The given arguments show that it's certainly possible to calculate rating of Morfy, Steiniz, Capablanca, but it makes sense to compare these ratings only with the ratings of theircontemporaries, calculated in the same way.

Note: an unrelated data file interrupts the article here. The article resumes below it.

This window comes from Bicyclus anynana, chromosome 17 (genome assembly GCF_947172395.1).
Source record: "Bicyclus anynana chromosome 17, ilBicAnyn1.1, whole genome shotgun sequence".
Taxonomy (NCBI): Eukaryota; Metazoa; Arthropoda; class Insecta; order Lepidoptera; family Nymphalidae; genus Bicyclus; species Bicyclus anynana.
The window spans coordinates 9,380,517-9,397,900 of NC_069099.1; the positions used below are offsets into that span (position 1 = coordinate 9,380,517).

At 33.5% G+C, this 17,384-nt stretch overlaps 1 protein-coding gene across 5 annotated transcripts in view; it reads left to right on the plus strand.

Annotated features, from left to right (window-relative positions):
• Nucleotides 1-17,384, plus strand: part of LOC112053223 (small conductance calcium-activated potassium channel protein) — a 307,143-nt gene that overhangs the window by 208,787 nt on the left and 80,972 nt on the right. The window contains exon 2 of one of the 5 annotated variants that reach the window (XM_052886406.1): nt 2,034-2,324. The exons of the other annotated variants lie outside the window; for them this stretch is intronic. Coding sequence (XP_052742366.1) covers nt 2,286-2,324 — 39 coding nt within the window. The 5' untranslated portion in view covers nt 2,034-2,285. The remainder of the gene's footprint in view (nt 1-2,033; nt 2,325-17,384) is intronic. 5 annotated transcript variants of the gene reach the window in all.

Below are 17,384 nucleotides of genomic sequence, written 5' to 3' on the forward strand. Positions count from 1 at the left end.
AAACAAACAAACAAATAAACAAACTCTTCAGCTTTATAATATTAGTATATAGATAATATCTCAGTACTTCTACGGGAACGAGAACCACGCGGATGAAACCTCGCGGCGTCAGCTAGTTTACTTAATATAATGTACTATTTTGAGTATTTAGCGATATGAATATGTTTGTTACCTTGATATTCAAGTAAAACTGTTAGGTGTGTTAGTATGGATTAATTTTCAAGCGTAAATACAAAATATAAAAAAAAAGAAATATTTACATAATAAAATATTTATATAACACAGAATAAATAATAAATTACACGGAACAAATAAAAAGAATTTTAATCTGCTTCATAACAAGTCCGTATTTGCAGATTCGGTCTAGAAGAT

Let's consider one more circumstance that plays an important role in calculating of ratings. Imagine that all the chess players are divided into some non-overlapping groups and compete only inside their groups. Calculation of their ratings will give an idea of relations inside the groups, but won't permit to compare participants from different groups. Carrying the situation to an absurdity, we can consider two chess players, who play only with each other. If one of them wins constantly, he'll be able to increase his rating without limit and eventually to exceed even a record for today rating of Garry Kasparov, but it doesn't mean that this player will be called the strongest in the world. However you may object that the opponent, who loses all his games, will as well decrease his rating vastly to the lowest possible level, will leave the rating list and cease to provide his more successful opponent with rating points. But there are systems (for example, the system of USCF), in which it's impossible to decrease one's rating below a certain level. That's whyin any case, if a system pretends to a commonality, it must provide for "mixing" of the participants for comparatively visible period of time. By "mixing" we just mean the situation, when long-term groups of constant chess players, who don't play with other players of the list, aren't formed.